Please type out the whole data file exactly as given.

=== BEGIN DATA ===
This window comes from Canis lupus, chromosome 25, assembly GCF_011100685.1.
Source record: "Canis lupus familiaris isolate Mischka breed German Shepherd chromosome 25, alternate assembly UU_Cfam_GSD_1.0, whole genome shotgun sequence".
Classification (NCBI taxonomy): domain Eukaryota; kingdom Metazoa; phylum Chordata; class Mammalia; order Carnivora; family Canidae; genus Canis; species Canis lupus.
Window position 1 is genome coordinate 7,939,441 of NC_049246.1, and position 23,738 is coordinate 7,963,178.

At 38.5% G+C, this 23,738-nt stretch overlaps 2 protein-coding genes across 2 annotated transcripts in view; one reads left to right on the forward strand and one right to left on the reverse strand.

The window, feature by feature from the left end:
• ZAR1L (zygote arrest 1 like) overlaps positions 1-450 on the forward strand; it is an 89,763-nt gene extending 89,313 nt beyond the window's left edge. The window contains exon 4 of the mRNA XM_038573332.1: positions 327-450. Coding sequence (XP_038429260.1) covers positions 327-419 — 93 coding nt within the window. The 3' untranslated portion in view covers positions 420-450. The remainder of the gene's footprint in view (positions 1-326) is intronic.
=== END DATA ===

This window comes from Canis lupus, chromosome 25, assembly GCF_011100685.1.
Source record: "Canis lupus familiaris isolate Mischka breed German Shepherd chromosome 25, alternate assembly UU_Cfam_GSD_1.0, whole genome shotgun sequence".
Classification (NCBI taxonomy): domain Eukaryota; kingdom Metazoa; phylum Chordata; class Mammalia; order Carnivora; family Canidae; genus Canis; species Canis lupus.
Window position 1 is genome coordinate 7,939,441 of NC_049246.1, and position 23,738 is coordinate 7,963,178.

At 38.5% G+C, this 23,738-nt stretch overlaps 2 protein-coding genes across 2 annotated transcripts in view; one reads left to right on the forward strand and one right to left on the reverse strand.

The window, feature by feature from the left end:
• ZAR1L (zygote arrest 1 like) overlaps positions 1-450 on the forward strand; it is an 89,763-nt gene extending 89,313 nt beyond the window's left edge. The window contains exon 4 of the mRNA XM_038573332.1: positions 327-450. Coding sequence (XP_038429260.1) covers positions 327-419 — 93 coding nt within the window. The 3' untranslated portion in view covers positions 420-450. The remainder of the gene's footprint in view (positions 1-326) is intronic.